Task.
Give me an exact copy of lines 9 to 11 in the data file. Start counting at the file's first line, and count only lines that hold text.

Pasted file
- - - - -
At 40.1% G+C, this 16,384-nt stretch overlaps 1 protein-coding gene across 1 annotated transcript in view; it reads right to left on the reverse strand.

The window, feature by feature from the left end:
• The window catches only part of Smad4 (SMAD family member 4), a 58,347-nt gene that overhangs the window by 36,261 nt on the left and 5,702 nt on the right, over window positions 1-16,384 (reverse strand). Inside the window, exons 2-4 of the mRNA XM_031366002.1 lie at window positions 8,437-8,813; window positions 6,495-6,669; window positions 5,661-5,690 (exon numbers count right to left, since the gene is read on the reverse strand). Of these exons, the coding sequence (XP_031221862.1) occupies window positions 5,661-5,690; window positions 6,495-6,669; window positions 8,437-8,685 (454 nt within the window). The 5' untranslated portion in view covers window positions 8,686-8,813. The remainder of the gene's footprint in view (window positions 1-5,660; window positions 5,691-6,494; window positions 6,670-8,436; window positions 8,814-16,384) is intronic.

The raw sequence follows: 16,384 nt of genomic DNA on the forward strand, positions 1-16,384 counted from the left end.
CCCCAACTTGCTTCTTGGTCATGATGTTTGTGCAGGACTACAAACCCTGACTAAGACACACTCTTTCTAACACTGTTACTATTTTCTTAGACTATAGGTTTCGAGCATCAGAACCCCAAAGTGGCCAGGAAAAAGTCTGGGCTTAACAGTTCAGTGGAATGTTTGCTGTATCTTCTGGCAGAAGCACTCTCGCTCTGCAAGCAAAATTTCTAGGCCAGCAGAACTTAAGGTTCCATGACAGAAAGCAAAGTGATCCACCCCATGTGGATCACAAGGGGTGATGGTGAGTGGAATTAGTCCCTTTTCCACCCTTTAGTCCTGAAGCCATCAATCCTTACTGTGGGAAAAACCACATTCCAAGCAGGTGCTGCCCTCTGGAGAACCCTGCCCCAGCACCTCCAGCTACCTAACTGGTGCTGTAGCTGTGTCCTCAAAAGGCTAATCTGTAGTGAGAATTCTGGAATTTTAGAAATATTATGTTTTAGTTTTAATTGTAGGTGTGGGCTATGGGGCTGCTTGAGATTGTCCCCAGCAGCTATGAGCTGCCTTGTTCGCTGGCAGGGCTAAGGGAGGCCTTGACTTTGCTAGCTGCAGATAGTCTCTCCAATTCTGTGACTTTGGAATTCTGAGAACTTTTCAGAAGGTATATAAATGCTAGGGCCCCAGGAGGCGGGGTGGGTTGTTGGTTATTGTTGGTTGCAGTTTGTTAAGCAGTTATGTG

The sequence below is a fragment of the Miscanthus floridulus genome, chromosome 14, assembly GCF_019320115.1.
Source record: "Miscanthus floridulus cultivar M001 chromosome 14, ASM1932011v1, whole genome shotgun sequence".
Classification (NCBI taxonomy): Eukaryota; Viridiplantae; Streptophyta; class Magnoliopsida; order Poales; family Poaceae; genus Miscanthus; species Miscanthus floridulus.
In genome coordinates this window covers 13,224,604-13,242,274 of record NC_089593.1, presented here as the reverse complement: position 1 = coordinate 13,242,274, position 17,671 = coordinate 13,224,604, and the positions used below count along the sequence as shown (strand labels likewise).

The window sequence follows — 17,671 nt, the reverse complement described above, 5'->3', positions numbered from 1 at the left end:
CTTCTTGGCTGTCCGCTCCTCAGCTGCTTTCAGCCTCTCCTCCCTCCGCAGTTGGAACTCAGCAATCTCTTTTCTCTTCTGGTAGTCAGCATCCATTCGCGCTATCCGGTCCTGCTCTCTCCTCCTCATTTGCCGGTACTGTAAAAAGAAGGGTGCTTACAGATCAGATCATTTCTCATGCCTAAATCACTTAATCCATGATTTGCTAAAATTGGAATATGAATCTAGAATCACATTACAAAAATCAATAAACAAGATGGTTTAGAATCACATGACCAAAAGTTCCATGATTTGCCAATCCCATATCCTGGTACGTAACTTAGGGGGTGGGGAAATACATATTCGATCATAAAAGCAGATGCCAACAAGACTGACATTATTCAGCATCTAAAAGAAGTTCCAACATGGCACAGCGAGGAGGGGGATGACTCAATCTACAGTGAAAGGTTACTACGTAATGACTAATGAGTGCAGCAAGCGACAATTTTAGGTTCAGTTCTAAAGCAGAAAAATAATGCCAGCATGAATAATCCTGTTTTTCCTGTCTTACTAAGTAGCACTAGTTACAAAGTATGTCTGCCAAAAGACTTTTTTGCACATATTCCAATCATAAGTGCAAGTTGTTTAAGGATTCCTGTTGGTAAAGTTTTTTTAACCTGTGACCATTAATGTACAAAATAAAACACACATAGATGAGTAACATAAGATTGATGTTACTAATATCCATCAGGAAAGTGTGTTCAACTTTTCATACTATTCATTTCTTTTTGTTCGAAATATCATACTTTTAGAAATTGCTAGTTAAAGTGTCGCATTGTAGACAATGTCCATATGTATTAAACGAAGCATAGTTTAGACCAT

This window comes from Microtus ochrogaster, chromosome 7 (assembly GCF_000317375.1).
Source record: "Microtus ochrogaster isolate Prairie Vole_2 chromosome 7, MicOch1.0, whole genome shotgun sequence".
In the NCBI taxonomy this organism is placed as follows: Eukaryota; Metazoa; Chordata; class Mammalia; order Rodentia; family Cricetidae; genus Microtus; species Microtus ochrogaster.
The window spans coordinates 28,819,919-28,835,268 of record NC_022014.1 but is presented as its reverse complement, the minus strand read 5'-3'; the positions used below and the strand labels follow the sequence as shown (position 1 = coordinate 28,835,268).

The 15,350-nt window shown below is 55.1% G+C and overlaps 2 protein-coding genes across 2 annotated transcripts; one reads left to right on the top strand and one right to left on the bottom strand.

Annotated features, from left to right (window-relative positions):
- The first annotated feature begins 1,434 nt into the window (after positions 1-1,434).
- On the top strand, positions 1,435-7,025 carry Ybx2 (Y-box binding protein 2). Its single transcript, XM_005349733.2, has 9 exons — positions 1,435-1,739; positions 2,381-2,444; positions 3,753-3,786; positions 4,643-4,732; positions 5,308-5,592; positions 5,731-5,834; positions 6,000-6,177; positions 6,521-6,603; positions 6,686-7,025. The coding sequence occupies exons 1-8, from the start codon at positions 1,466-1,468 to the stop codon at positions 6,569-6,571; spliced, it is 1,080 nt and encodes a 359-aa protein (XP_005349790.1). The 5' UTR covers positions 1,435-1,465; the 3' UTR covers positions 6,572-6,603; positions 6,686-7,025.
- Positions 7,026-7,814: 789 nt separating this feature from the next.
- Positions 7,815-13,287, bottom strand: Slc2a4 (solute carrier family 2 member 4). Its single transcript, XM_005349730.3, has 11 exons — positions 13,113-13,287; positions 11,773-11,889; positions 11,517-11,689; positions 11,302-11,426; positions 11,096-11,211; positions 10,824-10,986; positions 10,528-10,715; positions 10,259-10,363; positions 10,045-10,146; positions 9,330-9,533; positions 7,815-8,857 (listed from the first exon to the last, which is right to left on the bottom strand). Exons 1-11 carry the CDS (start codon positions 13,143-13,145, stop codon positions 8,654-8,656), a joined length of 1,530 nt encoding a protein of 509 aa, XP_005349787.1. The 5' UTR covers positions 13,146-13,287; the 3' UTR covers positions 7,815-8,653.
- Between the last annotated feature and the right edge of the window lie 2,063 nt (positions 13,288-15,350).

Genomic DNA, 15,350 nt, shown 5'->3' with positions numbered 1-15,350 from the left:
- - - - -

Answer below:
In genome coordinates this window covers 13,224,604-13,242,274 of record NC_089593.1, presented here as the reverse complement: position 1 = coordinate 13,242,274, position 17,671 = coordinate 13,224,604, and the positions used below count along the sequence as shown (strand labels likewise).

The window sequence follows — 17,671 nt, the reverse complement described above, 5'->3', positions numbered from 1 at the left end:
CTTCTTGGCTGTCCGCTCCTCAGCTGCTTTCAGCCTCTCCTCCCTCCGCAGTTGGAACTCAGCAATCTCTTTTCTCTTCTGGTAGTCAGCATCCATTCGCGCTATCCGGTCCTGCTCTCTCCTCCTCATTTGCCGGTACTGTAAAAAGAAGGGTGCTTACAGATCAGATCATTTCTCATGCCTAAATCACTTAATCCATGATTTGCTAAAATTGGAATATGAATCTAGAATCACATTACAAAAATCAATAAACAAGATGGTTTAGAATCACATGACCAAAAGTTCCATGATTTGCCAATCCCATATCCTGGTACGTAACTTAGGGGGTGGGGAAATACATATTCGATCATAAAAGCAGATGCCAACAAGACTGACATTATTCAGCATCTAAAAGAAGTTCCAACATGGCACAGCGAGGAGGGGGATGACTCAATCTACAGTGAAAGGTTACTACGTAATGACTAATGAGTGCAGCAAGCGACAATTTTAGGTTCAGTTCTAAAGCAGAAAAATAATGCCAGCATGAATAATCCTGTTTTTCCTGTCTTACTAAGTAGCACTAGTTACAAAGTATGTCTGCCAAAAGACTTTTTTGCACATATTCCAATCATAAGTGCAAGTTGTTTAAGGATTCCTGTTGGTAAAGTTTTTTTAACCTGTGACCATTAATGTACAAAATAAAACACACATAGATGAGTAACATAAGATTGATGTTACTAATATCCATCAGGAAAGTGTGTTCAACTTTTCATACTATTCATTTCTTTTTGTTCGAAATATCATACTTTTAGAAATTGCTAGTTAAAGTGTCGCATTGTAGACAATGTCCATATGTATTAAACGAAGCATAGTTTAGACCAT